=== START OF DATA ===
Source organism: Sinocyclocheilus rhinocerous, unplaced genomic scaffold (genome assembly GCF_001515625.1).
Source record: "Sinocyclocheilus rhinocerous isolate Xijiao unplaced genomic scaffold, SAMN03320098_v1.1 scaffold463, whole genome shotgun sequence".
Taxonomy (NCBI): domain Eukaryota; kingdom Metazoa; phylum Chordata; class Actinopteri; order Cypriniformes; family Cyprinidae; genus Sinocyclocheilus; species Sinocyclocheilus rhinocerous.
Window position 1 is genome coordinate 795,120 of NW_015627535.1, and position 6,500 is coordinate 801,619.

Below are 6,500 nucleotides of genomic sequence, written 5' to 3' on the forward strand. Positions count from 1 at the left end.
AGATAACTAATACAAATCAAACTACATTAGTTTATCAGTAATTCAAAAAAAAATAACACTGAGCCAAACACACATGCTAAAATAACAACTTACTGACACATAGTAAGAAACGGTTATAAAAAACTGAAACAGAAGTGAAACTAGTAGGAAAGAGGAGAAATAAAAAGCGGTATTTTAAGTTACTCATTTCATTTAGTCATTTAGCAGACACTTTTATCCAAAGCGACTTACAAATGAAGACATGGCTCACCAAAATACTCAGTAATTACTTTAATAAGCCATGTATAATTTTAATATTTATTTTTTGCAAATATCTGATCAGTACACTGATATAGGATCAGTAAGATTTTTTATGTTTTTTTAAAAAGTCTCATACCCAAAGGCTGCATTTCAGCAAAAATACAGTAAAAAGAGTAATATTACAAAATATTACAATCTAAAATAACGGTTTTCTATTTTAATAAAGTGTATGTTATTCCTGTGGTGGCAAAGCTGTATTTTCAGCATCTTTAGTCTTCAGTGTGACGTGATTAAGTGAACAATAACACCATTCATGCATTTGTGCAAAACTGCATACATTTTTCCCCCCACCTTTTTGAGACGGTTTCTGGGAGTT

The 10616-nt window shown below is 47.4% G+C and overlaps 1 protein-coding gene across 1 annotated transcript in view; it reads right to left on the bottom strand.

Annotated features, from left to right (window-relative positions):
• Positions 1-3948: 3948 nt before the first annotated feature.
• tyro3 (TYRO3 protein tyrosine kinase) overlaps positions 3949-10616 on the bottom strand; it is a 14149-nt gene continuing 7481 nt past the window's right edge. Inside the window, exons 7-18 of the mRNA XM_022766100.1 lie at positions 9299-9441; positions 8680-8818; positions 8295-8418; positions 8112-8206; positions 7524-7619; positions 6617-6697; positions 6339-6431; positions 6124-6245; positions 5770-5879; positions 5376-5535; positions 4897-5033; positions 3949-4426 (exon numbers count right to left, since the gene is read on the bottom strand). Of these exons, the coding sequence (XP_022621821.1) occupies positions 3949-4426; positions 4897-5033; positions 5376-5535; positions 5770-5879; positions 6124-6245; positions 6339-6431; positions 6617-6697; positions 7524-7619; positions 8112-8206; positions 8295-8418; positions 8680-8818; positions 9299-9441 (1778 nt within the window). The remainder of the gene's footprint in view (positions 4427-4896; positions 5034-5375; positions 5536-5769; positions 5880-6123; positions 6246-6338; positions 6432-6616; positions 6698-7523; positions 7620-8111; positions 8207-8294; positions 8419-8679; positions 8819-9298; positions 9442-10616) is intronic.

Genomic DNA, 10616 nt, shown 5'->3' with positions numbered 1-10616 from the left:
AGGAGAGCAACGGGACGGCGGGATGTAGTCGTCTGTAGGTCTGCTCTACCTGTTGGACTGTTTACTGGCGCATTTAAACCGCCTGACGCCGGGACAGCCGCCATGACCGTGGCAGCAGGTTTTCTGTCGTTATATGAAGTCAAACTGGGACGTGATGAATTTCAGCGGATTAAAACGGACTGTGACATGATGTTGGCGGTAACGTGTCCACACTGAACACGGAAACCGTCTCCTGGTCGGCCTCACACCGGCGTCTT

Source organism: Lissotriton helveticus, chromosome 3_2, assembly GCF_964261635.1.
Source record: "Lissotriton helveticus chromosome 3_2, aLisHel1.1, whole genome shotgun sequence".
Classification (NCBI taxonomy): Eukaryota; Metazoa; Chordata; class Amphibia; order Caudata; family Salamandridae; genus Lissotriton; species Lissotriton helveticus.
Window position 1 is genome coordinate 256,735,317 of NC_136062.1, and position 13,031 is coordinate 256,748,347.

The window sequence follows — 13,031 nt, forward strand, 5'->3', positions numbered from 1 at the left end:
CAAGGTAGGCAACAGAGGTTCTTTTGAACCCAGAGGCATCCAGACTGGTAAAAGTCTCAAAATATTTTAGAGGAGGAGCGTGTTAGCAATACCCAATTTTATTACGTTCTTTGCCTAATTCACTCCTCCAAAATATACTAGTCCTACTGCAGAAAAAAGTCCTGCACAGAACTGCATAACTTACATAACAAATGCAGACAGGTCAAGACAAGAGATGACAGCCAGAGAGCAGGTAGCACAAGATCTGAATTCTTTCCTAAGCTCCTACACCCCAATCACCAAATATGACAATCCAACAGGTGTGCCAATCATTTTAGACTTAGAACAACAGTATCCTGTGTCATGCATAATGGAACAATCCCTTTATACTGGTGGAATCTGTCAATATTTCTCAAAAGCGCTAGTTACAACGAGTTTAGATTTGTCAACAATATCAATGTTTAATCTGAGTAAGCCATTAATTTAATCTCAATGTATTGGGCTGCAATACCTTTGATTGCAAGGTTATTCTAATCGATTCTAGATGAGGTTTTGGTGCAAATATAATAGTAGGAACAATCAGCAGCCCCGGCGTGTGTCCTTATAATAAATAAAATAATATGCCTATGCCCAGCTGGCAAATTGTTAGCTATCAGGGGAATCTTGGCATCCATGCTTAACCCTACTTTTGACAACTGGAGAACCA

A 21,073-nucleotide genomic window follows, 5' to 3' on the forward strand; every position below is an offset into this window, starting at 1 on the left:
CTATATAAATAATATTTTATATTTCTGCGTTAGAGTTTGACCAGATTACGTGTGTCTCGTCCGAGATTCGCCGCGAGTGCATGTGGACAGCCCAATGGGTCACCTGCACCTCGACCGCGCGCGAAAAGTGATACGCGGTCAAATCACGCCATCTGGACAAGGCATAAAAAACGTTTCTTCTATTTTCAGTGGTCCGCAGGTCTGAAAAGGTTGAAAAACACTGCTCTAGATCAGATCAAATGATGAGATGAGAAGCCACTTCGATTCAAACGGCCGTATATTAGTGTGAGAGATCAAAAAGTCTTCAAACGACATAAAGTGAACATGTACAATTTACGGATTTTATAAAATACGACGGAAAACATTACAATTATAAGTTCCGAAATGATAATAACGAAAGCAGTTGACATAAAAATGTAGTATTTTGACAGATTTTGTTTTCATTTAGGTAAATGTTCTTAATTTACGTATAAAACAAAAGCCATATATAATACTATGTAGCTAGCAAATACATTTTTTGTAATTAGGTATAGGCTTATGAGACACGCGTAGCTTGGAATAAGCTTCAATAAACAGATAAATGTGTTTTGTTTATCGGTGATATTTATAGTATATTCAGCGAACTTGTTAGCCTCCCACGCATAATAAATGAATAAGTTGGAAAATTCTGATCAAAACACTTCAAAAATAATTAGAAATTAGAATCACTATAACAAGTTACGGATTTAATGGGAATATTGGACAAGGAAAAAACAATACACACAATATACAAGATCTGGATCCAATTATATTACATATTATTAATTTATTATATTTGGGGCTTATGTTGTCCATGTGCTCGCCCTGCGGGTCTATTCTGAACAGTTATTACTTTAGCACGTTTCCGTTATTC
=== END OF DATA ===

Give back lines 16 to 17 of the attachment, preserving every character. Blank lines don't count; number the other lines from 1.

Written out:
Window position 1 is genome coordinate 256,735,317 of NC_136062.1, and position 13,031 is coordinate 256,748,347.

The window sequence follows — 13,031 nt, forward strand, 5'->3', positions numbered from 1 at the left end: